Eventually, if you are still in the loop at this point as this may easily be about four weeks in, you finally get on the phone with them. They make you download a software, and you are asked to reproduce the problem live. Which may be a bit of an issues in itself, if you are a German company, with operation system, software, and settings showing all messages in German, while the SAP deflector on the other end doesn’t speak a single word of your language and has difficulties following what you are doing.
In our case, the problem was an issue with how the database driver that SAP provides for Oracle databases interacts with a specific part of the database interface. Apparently the feature worked fine for US language settings, but didn’t exactly take into account places on this planet where decimal commas are used instead of decimal points.
Thus, what the first level deflector person on the other end told us was, that the problem is obviously not with their SAP software, the problem is with our language. And we should change it. If we all stopped using those fancy decimal comas, preferably by uninstalling our operative database and the operation system, then reinstalling both with US language settings and change all our company interfaces to operate on US settings, all would be fine.
After insisting (even after several inquiries why this doesn’t solve our issue) that we really, really, really can’t uninstall our productive database and switch the whole country to English, we were upgraded to the next round.
At this point they will try to give you a number of reason why this is not actually their fault. To proof that you are worthy, in this round your task is to debug your way down to a DLL, of which SAP undoubtedly claims ownership, and put your finger on the faulty function, or else be denied. You may perhaps have managed to do just that by week eight.
Meanwhile, the SAP deflector will try to tell you, how this is actually another company’s fault and that you should close this “incident” and open another with “them”. In our case, it was “obviously” Oracle’s fault, for not auto-detecting the invalid language settings that SAP wrongly assumed.
After deflecting yet another attempt to deflect your issue, you may now go the next round. You are now probably in your third months or so. So the initial nausea has passed, but you might start to feel a little irritated at times. Let me tell you, this is normal. Don’t give up just yet!
In our case the SAP deflector told us that a simple work-around exists. We should try a different Oracle driver altogether. That driver was just as broken as the first one, but in a different way, thus prompting us to raise a different incident and start over, since this would be a new issue. (Of course the SAP deflector would then, as a simple work-around for this other issue, refer us back to the first driver.)
In our case, all of this led to an eventual stale-mate, after the SAP deflector finally admitted that our problem can’t be reproduced. Not because it isn’t there, but because their support department was not equipped with any none-US language versions of the software they are supposed to support, and thus could only reproduce problems that also exist in a pure US-ASCII environment.
If you made it this far, you are probably about five months into the process. Don’t worry, it isn’t over just yet! Instead, you have so far successfully deflected all deflections and may proudly assume yourself a nuisance to SAP staff. They may now admit that they can’t help you and that you need tech support.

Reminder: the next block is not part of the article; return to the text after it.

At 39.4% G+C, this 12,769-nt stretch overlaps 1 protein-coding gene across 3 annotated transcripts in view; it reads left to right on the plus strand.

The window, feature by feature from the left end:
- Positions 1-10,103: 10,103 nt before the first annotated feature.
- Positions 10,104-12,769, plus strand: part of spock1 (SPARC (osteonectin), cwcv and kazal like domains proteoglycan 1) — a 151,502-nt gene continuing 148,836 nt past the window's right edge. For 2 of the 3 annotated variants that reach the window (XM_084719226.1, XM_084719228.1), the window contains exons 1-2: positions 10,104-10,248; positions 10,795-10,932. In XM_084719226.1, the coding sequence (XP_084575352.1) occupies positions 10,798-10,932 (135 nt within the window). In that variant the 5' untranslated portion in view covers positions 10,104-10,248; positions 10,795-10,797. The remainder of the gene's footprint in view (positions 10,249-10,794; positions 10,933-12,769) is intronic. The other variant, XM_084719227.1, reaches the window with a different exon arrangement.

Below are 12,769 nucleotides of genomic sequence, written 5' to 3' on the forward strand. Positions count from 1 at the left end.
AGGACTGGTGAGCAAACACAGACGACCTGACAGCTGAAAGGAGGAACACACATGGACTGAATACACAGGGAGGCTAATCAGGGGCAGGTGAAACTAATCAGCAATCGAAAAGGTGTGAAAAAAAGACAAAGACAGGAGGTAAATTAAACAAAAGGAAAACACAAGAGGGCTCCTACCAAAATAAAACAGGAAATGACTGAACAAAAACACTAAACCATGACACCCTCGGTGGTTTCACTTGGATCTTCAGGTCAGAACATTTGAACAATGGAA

Ready for the next stage: an actual developer! You will hardly ever be allowed to talk to them directly. Instead, the SAP support guy will talk to them, and then tell you what they supposedly told him. Be patient! This might take a month or so, during which information is going ping-pong between you and the developer, relayed around the call center corner.
Month seven is just about gone. The outcome of this stage may be one of three: “Yes, we fucked up there, we’ll add it to the pile”, “Oh, we actually patched that two weeks ago, why didn’t you tell us there was an issue we would have fixed it sooner?”, “Yes, that’s an issue, but it is too complicated to fix, so please make up some bullshit and don’t tell the customer I said that.”
In our case, it was option number three, including the “don’t tell them I said that, oups, did I just read that aloud?”. So yes, they admitted to the issue. But it was so severe, that it required fixes in the underlying system. And that’s why no, it is not actually an issue they really “feel” like fixing.
This is now eight months in. If you were pregnant you would now have trouble walking, and would be busy planing your trips to the city around available bathrooms.
Because our case was so severe that it required fundamental changes in the underlying code to fix it, we were downgraded from “incident” (bug) to “idea” (improvement). The difference being, that improvements need supporters. You literally need to start calling other SAP customers to support your bug ticket and only if you can round up votes for your bug report, you are then allowed to progress to the next stage. There, the technical staff can vote on whether or not they “feel like” actually implementing the fix for your bug.
Month nine. SAP brings out a new version. Instead of fixing the issue, the software now lacks the feature you reported broken.
After spending really much time on the phone with more than 100 support cases regarding Microsoft Office 365 and SharePoint Online I finally gave up trying to improve their products for the reasons you described in your article. Even having one of the best dedicated support engineers did not help – severe bugs have not been fixed despite all our efforts.
One day one of the engineers who obviously was not aware of the full problem told me, and I am not kidding, “this bug is actually a feature”. This brought me to the final decision to discontinue my charity work.